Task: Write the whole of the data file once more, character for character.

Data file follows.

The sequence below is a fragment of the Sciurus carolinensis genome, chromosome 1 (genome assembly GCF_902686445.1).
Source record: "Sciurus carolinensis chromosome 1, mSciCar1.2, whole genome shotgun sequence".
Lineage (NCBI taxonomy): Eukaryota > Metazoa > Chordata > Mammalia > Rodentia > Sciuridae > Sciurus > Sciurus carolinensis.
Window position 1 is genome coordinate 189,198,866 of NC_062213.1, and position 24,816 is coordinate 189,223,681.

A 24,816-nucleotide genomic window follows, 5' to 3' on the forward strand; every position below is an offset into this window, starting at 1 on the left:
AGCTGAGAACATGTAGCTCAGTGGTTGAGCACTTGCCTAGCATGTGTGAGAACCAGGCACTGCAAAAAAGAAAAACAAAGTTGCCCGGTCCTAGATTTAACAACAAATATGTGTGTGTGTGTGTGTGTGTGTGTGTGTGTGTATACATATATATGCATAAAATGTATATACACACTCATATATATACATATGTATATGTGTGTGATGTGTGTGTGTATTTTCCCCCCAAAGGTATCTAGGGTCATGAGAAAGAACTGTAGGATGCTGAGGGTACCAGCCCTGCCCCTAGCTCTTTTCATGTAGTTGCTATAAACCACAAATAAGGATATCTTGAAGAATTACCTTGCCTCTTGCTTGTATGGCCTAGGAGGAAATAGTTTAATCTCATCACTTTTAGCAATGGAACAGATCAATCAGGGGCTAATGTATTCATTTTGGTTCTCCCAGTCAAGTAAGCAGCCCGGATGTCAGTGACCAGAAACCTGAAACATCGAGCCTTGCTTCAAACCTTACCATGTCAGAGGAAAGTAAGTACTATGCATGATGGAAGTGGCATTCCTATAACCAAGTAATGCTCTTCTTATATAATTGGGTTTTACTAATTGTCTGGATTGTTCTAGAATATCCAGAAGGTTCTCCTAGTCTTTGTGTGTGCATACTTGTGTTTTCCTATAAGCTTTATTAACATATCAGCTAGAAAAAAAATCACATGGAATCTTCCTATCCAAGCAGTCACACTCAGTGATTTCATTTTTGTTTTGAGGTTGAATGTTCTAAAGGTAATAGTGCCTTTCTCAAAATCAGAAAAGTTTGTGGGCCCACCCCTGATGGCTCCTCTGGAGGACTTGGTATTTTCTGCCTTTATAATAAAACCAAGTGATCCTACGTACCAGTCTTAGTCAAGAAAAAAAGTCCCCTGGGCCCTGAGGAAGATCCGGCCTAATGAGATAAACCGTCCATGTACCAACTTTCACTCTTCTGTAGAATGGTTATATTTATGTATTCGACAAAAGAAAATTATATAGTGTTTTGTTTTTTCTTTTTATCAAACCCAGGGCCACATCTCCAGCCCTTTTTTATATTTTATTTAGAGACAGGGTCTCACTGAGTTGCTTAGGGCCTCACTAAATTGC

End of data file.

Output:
The sequence below is a fragment of the Sciurus carolinensis genome, chromosome 1 (genome assembly GCF_902686445.1).
Source record: "Sciurus carolinensis chromosome 1, mSciCar1.2, whole genome shotgun sequence".
Lineage (NCBI taxonomy): Eukaryota > Metazoa > Chordata > Mammalia > Rodentia > Sciuridae > Sciurus > Sciurus carolinensis.
Window position 1 is genome coordinate 189,198,866 of NC_062213.1, and position 24,816 is coordinate 189,223,681.

A 24,816-nucleotide genomic window follows, 5' to 3' on the forward strand; every position below is an offset into this window, starting at 1 on the left:
AGCTGAGAACATGTAGCTCAGTGGTTGAGCACTTGCCTAGCATGTGTGAGAACCAGGCACTGCAAAAAAGAAAAACAAAGTTGCCCGGTCCTAGATTTAACAACAAATATGTGTGTGTGTGTGTGTGTGTGTGTGTGTGTGTATACATATATATGCATAAAATGTATATACACACTCATATATATACATATGTATATGTGTGTGATGTGTGTGTGTATTTTCCCCCCAAAGGTATCTAGGGTCATGAGAAAGAACTGTAGGATGCTGAGGGTACCAGCCCTGCCCCTAGCTCTTTTCATGTAGTTGCTATAAACCACAAATAAGGATATCTTGAAGAATTACCTTGCCTCTTGCTTGTATGGCCTAGGAGGAAATAGTTTAATCTCATCACTTTTAGCAATGGAACAGATCAATCAGGGGCTAATGTATTCATTTTGGTTCTCCCAGTCAAGTAAGCAGCCCGGATGTCAGTGACCAGAAACCTGAAACATCGAGCCTTGCTTCAAACCTTACCATGTCAGAGGAAAGTAAGTACTATGCATGATGGAAGTGGCATTCCTATAACCAAGTAATGCTCTTCTTATATAATTGGGTTTTACTAATTGTCTGGATTGTTCTAGAATATCCAGAAGGTTCTCCTAGTCTTTGTGTGTGCATACTTGTGTTTTCCTATAAGCTTTATTAACATATCAGCTAGAAAAAAAATCACATGGAATCTTCCTATCCAAGCAGTCACACTCAGTGATTTCATTTTTGTTTTGAGGTTGAATGTTCTAAAGGTAATAGTGCCTTTCTCAAAATCAGAAAAGTTTGTGGGCCCACCCCTGATGGCTCCTCTGGAGGACTTGGTATTTTCTGCCTTTATAATAAAACCAAGTGATCCTACGTACCAGTCTTAGTCAAGAAAAAAAGTCCCCTGGGCCCTGAGGAAGATCCGGCCTAATGAGATAAACCGTCCATGTACCAACTTTCACTCTTCTGTAGAATGGTTATATTTATGTATTCGACAAAAGAAAATTATATAGTGTTTTGTTTTTTCTTTTTATCAAACCCAGGGCCACATCTCCAGCCCTTTTTTATATTTTATTTAGAGACAGGGTCTCACTGAGTTGCTTAGGGCCTCACTAAATTGC